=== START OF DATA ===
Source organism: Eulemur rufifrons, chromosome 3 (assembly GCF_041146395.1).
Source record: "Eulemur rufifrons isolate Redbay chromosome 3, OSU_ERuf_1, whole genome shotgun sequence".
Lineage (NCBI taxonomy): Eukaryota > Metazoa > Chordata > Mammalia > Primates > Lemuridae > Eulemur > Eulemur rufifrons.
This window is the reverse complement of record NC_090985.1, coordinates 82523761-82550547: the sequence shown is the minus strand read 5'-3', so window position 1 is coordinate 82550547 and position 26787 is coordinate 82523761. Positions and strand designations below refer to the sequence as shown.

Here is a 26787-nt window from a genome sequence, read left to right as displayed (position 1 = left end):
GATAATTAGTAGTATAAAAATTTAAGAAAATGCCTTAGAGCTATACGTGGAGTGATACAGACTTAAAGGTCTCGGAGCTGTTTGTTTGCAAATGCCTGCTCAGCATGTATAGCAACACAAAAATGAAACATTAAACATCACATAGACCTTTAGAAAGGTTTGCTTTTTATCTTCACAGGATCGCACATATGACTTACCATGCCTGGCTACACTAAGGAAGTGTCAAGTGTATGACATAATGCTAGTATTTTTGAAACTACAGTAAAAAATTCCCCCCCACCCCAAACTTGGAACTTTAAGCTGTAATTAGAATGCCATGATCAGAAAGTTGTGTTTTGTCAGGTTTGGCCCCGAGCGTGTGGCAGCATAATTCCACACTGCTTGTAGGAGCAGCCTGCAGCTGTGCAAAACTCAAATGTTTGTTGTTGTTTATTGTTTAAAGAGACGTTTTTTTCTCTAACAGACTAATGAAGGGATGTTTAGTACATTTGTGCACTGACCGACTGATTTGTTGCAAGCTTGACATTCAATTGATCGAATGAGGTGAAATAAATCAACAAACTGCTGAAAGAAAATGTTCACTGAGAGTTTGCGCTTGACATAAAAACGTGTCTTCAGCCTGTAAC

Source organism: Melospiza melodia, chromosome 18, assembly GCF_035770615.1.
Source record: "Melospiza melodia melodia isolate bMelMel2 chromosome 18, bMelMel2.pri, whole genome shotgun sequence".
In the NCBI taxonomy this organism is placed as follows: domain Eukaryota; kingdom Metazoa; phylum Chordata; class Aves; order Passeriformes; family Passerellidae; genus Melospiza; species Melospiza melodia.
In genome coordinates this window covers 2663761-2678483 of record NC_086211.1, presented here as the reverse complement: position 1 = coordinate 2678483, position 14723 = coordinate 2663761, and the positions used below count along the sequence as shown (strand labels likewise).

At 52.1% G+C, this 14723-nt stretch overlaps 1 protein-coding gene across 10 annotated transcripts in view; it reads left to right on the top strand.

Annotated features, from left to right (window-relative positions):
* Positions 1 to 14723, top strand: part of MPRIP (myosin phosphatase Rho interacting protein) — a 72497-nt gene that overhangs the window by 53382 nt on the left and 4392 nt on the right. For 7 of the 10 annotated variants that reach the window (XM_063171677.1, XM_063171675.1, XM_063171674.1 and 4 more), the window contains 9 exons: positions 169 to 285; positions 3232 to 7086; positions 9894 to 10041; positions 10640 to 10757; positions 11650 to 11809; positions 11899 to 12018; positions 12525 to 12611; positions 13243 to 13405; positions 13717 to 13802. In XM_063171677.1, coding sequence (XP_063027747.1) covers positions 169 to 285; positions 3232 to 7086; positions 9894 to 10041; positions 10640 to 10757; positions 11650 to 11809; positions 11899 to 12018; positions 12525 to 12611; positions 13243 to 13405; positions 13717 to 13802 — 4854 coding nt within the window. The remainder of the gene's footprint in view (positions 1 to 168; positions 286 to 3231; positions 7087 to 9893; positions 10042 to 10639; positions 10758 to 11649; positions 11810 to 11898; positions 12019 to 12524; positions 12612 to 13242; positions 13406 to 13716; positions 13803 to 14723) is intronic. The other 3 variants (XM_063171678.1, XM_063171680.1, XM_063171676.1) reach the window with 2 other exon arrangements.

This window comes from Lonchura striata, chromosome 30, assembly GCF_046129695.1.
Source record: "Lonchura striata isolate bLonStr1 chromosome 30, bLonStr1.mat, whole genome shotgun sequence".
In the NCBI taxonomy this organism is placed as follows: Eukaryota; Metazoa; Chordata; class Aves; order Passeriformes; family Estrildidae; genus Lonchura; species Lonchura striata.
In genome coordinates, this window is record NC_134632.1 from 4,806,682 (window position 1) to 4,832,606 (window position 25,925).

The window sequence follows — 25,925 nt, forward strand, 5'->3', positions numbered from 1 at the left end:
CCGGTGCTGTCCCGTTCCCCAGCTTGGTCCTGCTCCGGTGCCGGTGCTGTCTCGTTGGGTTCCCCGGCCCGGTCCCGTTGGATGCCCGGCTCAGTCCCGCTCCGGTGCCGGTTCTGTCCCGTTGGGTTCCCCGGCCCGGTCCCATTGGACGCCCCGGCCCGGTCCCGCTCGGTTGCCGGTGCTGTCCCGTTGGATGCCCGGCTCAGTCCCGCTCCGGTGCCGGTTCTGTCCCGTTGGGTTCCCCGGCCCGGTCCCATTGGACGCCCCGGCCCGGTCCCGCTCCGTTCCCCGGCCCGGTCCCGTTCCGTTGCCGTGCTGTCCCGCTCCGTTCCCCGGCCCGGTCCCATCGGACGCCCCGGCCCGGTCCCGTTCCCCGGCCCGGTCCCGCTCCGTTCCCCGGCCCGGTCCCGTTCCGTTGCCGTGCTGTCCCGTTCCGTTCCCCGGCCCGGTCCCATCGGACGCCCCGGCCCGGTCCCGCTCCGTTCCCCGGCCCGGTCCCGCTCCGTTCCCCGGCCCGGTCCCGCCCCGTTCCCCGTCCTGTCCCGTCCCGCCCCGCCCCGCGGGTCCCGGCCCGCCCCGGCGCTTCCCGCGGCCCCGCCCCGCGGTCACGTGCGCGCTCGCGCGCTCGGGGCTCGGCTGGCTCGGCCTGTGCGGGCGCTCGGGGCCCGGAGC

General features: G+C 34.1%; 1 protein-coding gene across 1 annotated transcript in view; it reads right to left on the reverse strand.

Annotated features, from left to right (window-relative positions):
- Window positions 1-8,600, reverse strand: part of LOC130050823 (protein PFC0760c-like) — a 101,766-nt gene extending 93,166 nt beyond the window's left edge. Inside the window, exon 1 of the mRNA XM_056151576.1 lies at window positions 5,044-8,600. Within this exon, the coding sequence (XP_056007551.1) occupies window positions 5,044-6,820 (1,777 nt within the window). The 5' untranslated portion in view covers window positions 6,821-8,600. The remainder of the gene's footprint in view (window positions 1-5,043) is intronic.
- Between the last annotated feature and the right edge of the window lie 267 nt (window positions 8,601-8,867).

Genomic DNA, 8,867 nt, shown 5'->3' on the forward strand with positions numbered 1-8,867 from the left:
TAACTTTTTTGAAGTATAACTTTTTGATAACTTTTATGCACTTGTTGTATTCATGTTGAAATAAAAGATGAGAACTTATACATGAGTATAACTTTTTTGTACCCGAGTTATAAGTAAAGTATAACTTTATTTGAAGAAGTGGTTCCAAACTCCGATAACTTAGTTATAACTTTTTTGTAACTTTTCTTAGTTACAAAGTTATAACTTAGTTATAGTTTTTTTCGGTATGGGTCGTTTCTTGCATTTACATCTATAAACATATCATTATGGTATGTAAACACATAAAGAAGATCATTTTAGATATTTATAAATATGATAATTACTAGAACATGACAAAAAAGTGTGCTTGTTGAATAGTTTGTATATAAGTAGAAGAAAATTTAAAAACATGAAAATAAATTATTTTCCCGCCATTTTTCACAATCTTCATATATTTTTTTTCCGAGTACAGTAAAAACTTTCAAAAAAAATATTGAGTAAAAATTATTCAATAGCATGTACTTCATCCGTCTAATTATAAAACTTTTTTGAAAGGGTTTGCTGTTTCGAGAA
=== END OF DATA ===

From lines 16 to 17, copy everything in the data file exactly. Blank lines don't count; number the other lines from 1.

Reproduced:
In the NCBI taxonomy this organism is placed as follows: Eukaryota; Metazoa; Chordata; class Aves; order Passeriformes; family Estrildidae; genus Lonchura; species Lonchura striata.
In genome coordinates, this window is record NC_134632.1 from 4,806,682 (window position 1) to 4,832,606 (window position 25,925).